‘All About Eve’ at the Redford Theatre

Kicking off their 2015 programming, the Redford Theatre spent January 9 and 10 hosting screenings of All About Eve, starring the incomparable Bette Davis as well as Anne Baxter, George Sanders, Gary Merrill, Hugh Marlowe and Celeste Holm.

(Image via My Film Journal)

(Image via My Film Journal)

Bette Davis is one of my all-time favorite actresses, and All About Eve is one of her greatest films, so I couldn’t pass up the chance to see it at the Redford. I attended the Saturday night screening.

No cartoon short was played prior to the film, but organ concerts were provided by Dave Calendine before the film and during the intermission. When I searched Calendine to be sure I was spelling his name correctly, I discovered that he also plays the organ at Red Wings games! TMP is not a sports blog, so I don’t talk about the Wings here very often, but they’re my favorite sports team. I’ve been to quite a few games, and how fun that all along the organ was being played by someone who moonlights at the Redford!

Before I get into my thoughts on the screening, I must also mention that I added to my Redford shirt collection with an All About Eve tee. It features a picture of Bette Davis along with the film’s most famous quote — “Fasten your seatbelts. It’s going to be a bumpy night!” — and the name of the theater. My wardrobe is slowly being overtaken by these classic film shirts.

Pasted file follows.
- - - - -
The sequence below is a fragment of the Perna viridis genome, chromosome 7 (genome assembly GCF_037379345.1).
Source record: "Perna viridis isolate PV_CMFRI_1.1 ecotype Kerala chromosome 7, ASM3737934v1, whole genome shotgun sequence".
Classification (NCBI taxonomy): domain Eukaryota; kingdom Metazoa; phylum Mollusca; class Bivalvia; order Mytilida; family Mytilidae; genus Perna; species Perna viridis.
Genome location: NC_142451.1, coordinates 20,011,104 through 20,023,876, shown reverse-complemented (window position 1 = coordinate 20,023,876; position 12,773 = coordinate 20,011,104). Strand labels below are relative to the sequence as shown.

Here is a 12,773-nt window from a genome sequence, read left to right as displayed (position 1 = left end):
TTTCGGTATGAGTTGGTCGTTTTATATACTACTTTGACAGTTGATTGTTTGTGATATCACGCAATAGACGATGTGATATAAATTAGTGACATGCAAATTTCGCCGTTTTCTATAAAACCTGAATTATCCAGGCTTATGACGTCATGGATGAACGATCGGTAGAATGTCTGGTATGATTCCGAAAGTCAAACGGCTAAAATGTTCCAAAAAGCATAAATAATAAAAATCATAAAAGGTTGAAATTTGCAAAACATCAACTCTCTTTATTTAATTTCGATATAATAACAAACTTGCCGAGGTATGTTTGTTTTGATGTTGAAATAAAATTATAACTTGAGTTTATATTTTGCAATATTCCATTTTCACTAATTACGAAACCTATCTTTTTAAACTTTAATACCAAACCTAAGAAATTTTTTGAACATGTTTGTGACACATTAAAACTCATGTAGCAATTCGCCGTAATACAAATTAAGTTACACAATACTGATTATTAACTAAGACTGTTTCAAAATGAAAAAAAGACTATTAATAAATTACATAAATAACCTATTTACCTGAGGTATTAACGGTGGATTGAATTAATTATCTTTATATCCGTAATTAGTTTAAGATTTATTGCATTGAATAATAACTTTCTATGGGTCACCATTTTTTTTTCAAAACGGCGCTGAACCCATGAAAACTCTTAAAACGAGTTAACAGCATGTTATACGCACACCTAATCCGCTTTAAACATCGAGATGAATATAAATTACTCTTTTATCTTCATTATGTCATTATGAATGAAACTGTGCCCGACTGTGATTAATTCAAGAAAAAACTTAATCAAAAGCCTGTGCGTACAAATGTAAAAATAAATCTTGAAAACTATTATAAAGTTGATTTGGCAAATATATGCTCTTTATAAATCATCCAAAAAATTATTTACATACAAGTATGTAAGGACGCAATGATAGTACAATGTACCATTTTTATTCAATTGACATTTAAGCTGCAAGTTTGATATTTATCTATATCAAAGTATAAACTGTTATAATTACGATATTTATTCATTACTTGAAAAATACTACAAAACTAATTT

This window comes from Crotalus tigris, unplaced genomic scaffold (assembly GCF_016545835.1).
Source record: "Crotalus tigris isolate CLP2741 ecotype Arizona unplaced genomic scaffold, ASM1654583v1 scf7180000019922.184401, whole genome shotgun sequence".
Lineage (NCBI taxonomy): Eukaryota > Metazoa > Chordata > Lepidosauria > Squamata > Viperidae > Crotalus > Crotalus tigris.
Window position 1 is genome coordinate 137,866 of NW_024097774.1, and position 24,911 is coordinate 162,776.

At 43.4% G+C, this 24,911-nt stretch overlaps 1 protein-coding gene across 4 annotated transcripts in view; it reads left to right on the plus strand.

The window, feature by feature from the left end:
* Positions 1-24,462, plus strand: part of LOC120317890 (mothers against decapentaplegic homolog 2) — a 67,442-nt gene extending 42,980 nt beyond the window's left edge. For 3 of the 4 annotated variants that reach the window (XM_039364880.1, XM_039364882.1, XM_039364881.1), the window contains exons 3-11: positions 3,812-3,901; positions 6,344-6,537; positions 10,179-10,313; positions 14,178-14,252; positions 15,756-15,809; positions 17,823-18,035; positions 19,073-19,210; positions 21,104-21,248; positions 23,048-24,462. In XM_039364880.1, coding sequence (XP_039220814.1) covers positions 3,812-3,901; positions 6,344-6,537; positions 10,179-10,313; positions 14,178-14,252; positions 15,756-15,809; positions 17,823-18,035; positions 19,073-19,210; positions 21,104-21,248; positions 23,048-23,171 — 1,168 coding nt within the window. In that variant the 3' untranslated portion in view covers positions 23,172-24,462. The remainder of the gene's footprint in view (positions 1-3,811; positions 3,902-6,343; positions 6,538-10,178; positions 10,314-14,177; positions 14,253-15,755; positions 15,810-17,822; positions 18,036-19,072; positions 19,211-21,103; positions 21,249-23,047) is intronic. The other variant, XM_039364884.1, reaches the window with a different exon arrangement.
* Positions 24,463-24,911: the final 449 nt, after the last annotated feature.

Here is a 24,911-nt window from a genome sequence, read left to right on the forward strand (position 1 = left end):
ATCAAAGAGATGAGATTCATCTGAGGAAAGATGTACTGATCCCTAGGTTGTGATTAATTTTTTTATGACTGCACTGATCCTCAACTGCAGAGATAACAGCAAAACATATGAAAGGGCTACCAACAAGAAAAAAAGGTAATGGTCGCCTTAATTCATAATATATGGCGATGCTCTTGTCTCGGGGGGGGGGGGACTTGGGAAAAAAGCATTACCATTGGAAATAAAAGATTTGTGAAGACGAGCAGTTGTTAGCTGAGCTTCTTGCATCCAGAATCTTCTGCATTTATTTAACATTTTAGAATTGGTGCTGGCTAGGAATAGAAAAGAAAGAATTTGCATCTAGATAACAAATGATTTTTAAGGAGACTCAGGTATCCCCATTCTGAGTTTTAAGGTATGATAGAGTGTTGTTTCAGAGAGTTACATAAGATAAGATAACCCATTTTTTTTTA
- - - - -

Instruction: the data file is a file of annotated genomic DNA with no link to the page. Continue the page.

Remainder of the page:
Now, on to the film. If you’ve never seen All About Eve, I’ll give you a brief synopsis. Written and directed by Joseph L. Mankiewicz, the film tells the story of Eve Harrington (Anne Baxter), an aspiring actress who weasels her way into the lives of stage star Margo Channing (Bette Davis) and her director boyfriend Bill Sampson (Gary Merrill), as well as those of famed playwright Lloyd Richards (Hugh Marlowe), his wife Karen (Celeste Holm), and theater critic Addison DeWitt (George Saunders). Initially, Eve seems like a harmless fan who adores Margo… but her secret ambitions lead to a boat-load of drama for the entire group.

(Image via valentinaperetto @ Tumblr)

Funnily enough, the first time I ever saw All About Eve was on a big screen — not a theatrical big screen, but in a film class at the university where I earned my BA. Despite having seen it on a screen at least twice my height before, it was still a very special experience to watch the film at the Redford.

As always, there were a couple of things that stuck out to me while watching the film this way, having not re-watched it in a year or two.

The first is the complexity of the film’s exploration of female roles in society. Some of the ideas presented aren’t fully realized by the film’s end, but I still applaud the film for this aspect of its script. On one hand, you have Margo, who speaks of someday giving up her career to become a “real” woman by fulfilling the role of wife. Meanwhile, Mrs. Richards seems a bit unsettled in her role as a successful playwright’s wife — a very similar life to what Margo hopes to have. The narration in which Mrs. Richards describes feeling worthless, as though she has no talents, after she decides to stop attending the “Footsteps on the Ceiling” rehearsals, is so valuable to this discussion, and begs the question of whether it is possible to truly be fulfilled. Margo is not totally fulfilled as a woman with stage stardom and a great career; Karen is not totally fulfilled as a woman with a husband to care for.